Extreme home staging
An ideal family for a model home.
NEW YORK (CNNMoney.com) -- Home sellers long ago discovered that small touches could boost selling prices - fresh flowers, the smell of freshly baked cookies. Now a real estate developer, Centex of Dallas, is adding in beautiful people.
The experiment in what's called "staging" is simple: Home buyers enter a home and see not just furniture but real people - actors - playing out the life they might lead there.
"Staged model homes tend to be sterile and dry - this was a way to put the heartbeat back into the home," said Jim Garfield, spokesman for Roddan Paolucci Roddan, Centex's publicist.
The Centex program, which its creators call HomeLife, has been used twice so far at Milestone, a 166-house development in Santa Clarita, about 25 miles north of Hollywood.
In one performance, the 'model' family spent about three hours pretending it was Mom's birthday. They baked a cake, sang happy birthday and the children drew and framed a picture - of a Centex house. The original cast included a former Baywatch hunk, Jaason Simmons, in the role of Dad.
"It's physically manifesting somebody's dream," said Garfield.
Amanda Larson, a marketing director for Centex, says the idea came about when she sat down with Roddan's creative people and worked out an idea to make the visiting-a-model-home experience "more interactive and more memorable."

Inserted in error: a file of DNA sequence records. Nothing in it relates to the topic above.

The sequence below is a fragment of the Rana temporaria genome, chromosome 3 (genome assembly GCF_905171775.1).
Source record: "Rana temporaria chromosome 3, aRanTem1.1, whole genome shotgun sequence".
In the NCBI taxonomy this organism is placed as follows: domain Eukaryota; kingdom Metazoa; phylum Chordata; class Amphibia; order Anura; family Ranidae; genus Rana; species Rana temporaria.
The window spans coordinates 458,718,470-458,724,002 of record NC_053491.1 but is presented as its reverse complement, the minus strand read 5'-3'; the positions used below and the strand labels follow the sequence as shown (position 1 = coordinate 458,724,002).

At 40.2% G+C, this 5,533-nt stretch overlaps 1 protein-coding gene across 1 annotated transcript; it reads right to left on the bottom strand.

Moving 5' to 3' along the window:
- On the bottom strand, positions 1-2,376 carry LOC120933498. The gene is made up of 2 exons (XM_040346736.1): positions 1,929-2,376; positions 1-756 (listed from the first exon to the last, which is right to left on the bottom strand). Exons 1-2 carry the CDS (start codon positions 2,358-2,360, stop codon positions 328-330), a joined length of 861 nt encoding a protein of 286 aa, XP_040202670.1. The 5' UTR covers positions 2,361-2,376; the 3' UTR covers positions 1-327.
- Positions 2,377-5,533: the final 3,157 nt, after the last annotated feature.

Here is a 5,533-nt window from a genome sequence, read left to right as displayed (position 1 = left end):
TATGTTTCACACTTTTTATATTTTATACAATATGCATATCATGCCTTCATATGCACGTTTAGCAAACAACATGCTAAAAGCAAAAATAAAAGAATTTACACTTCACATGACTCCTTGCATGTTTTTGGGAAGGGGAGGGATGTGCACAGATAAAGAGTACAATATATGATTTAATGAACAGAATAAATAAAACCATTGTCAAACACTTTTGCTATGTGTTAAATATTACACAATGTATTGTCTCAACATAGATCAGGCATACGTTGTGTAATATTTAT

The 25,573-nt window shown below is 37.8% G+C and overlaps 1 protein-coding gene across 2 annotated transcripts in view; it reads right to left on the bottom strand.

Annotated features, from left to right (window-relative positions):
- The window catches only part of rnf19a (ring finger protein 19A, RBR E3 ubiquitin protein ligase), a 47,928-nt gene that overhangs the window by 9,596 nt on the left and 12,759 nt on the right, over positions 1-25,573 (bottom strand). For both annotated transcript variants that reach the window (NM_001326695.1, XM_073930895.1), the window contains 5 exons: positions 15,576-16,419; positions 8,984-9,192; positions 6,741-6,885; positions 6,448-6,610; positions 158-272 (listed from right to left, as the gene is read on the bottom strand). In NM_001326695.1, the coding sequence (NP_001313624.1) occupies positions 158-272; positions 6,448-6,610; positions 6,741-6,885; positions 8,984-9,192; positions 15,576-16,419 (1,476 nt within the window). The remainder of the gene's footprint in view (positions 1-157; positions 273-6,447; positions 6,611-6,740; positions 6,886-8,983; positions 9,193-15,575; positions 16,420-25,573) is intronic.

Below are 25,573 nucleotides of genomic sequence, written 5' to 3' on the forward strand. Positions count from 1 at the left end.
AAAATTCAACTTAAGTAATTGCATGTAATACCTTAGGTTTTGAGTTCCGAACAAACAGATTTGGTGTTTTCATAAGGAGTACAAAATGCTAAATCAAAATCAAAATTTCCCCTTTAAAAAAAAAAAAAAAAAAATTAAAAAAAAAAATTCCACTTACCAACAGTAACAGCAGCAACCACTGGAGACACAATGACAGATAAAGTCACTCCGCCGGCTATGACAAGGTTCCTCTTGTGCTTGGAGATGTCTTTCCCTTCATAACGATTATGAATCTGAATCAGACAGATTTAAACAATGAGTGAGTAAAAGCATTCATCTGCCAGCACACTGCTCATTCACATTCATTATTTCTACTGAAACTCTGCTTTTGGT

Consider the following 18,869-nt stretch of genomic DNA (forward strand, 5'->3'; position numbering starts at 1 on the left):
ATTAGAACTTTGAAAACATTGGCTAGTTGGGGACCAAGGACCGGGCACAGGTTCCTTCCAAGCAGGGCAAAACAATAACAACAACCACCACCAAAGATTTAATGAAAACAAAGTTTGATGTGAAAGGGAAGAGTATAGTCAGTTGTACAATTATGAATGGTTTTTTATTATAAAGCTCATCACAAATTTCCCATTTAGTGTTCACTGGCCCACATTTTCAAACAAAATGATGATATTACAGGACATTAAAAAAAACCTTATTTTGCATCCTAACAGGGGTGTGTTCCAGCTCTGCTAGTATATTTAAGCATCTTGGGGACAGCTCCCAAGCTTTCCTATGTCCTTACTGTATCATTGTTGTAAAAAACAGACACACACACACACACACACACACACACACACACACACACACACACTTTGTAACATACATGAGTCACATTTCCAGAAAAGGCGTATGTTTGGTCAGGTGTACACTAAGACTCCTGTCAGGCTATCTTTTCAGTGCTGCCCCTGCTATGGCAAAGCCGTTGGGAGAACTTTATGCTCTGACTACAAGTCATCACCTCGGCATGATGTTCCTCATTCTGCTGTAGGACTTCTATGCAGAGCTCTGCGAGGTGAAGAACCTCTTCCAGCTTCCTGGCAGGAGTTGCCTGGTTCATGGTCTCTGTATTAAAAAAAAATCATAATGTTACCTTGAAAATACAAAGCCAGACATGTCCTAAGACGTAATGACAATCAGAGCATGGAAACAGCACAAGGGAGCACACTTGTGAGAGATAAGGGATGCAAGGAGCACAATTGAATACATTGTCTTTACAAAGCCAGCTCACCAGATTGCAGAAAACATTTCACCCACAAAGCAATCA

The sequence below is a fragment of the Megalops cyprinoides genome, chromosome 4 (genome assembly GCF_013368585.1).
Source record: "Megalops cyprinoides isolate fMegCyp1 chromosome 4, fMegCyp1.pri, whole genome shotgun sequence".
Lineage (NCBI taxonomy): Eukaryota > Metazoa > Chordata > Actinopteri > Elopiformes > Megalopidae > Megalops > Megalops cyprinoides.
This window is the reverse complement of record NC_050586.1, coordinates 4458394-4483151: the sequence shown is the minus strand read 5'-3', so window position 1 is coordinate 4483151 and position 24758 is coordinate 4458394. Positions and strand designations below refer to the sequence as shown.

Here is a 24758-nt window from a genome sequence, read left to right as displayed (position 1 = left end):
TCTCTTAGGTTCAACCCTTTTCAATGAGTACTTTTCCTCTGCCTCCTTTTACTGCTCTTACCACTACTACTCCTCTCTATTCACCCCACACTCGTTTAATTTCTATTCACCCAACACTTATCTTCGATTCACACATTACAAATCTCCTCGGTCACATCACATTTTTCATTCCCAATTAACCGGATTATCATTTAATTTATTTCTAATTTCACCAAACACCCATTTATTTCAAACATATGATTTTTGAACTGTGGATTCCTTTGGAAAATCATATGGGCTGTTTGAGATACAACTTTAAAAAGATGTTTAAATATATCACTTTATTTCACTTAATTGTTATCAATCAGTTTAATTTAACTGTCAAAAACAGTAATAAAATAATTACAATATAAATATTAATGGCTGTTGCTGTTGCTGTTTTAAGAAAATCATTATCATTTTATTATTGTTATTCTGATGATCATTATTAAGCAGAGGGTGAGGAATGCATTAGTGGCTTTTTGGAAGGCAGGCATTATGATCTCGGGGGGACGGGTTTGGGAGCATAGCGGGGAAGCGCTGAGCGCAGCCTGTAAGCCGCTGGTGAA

The scenes are not completely scripted. Instead, actors are given scenarios, schooled on the home's features and benefits so they could answer visitors' questions. They pretend shoppers are just guests in their house.
HomeLife will get an additional encore on July 15, at another Centex property, this one at the Westerly at RiverPark, near Oxnard. Besides Mom's birthday, other programs may include cooking dinner, listening to music and watching television.
Is the point lost?
The foray into the fringes of home staging is not without its skeptics.
Barb Schwarz, a staging pioneer and the author of "Home Staging: The Winning Way To Sell Your House For More Money," says, "The last thing a broker wants to see is people in the house. Home buyers will start talking to the people - and not about the house."
Schwarz says the whole idea of staging is to focus on the space, to get the potential buyers to mentally move themselves in.
"You're selling the space," she says, "not the stuff and certainly not the people. Staging a home is about depersonalizing it. Putting people in it is the ultimate way of personalizing the space."
Perhaps because it was so innovative, however, the program proved successful, according to Larson. It drew a lot of attention and, more important, traffic; more than 100 house hunters streamed through during the first HomeLife presentation. She reports at least one home was sold.
It may have been Roddan's and Centex's first foray into extreme staging but it won't be the last. The plans are on for something even more extreme.
But neither Larson nor Garfield will talk about that, except he promises, "It's going to be really, really cool."